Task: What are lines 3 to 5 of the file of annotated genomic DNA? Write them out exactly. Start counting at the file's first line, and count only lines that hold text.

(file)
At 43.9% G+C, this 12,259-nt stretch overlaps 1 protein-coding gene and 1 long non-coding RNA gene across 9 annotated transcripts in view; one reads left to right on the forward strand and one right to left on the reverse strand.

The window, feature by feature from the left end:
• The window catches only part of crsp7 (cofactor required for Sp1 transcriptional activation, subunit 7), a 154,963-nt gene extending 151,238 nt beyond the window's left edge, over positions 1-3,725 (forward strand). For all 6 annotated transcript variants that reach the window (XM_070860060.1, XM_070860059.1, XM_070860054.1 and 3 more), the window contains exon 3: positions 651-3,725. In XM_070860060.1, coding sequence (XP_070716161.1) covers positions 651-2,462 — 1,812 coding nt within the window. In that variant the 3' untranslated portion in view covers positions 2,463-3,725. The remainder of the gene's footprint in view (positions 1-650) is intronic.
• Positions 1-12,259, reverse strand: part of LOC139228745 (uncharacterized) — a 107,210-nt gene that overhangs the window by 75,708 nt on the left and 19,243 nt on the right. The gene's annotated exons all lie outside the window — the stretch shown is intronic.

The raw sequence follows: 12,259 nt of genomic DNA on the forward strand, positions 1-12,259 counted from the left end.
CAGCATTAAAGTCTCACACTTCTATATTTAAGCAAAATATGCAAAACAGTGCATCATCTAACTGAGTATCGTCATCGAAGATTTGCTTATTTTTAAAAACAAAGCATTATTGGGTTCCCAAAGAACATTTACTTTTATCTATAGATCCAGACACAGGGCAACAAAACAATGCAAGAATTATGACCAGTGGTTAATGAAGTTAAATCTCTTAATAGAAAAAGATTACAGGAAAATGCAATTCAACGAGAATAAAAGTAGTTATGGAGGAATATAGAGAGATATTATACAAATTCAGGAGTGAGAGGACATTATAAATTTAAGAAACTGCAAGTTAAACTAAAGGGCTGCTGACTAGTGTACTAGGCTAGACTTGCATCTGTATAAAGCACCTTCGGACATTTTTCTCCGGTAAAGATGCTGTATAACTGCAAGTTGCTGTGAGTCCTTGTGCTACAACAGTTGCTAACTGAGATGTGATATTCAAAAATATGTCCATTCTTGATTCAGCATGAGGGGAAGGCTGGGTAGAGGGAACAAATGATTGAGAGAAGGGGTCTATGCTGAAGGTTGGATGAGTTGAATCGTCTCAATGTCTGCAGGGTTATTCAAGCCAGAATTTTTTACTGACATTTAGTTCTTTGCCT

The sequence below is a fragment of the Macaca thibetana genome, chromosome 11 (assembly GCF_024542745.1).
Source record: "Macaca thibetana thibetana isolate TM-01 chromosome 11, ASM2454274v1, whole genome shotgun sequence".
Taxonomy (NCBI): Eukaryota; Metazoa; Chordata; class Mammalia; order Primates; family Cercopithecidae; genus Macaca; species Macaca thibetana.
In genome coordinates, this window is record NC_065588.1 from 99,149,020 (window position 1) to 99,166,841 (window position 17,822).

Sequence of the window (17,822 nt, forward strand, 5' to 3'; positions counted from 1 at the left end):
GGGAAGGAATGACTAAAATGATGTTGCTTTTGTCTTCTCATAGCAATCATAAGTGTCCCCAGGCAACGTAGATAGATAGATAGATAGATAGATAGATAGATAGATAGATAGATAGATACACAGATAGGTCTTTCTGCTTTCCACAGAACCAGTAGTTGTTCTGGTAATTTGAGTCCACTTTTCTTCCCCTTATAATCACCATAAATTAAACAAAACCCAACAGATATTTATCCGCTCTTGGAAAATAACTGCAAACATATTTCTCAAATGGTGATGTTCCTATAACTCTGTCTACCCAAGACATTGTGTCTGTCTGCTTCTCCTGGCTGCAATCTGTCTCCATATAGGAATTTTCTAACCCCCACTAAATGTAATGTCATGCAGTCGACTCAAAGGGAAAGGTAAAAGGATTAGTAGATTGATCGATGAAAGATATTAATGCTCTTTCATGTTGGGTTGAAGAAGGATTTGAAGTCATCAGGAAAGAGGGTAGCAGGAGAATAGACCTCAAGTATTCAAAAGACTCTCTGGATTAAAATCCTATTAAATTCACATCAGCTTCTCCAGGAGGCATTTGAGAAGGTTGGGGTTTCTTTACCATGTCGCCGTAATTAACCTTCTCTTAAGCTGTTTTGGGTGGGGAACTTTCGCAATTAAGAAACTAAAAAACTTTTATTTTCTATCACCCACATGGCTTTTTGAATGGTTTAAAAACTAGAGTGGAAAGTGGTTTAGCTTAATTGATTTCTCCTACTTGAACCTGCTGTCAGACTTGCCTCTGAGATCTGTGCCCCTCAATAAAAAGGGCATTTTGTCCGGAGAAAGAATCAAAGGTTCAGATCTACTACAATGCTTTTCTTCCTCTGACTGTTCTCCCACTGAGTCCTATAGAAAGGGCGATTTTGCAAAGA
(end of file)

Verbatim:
• The window catches only part of crsp7 (cofactor required for Sp1 transcriptional activation, subunit 7), a 154,963-nt gene extending 151,238 nt beyond the window's left edge, over positions 1-3,725 (forward strand). For all 6 annotated transcript variants that reach the window (XM_070860060.1, XM_070860059.1, XM_070860054.1 and 3 more), the window contains exon 3: positions 651-3,725. In XM_070860060.1, coding sequence (XP_070716161.1) covers positions 651-2,462 — 1,812 coding nt within the window. In that variant the 3' untranslated portion in view covers positions 2,463-3,725. The remainder of the gene's footprint in view (positions 1-650) is intronic.
• Positions 1-12,259, reverse strand: part of LOC139228745 (uncharacterized) — a 107,210-nt gene that overhangs the window by 75,708 nt on the left and 19,243 nt on the right. The gene's annotated exons all lie outside the window — the stretch shown is intronic.

The raw sequence follows: 12,259 nt of genomic DNA on the forward strand, positions 1-12,259 counted from the left end.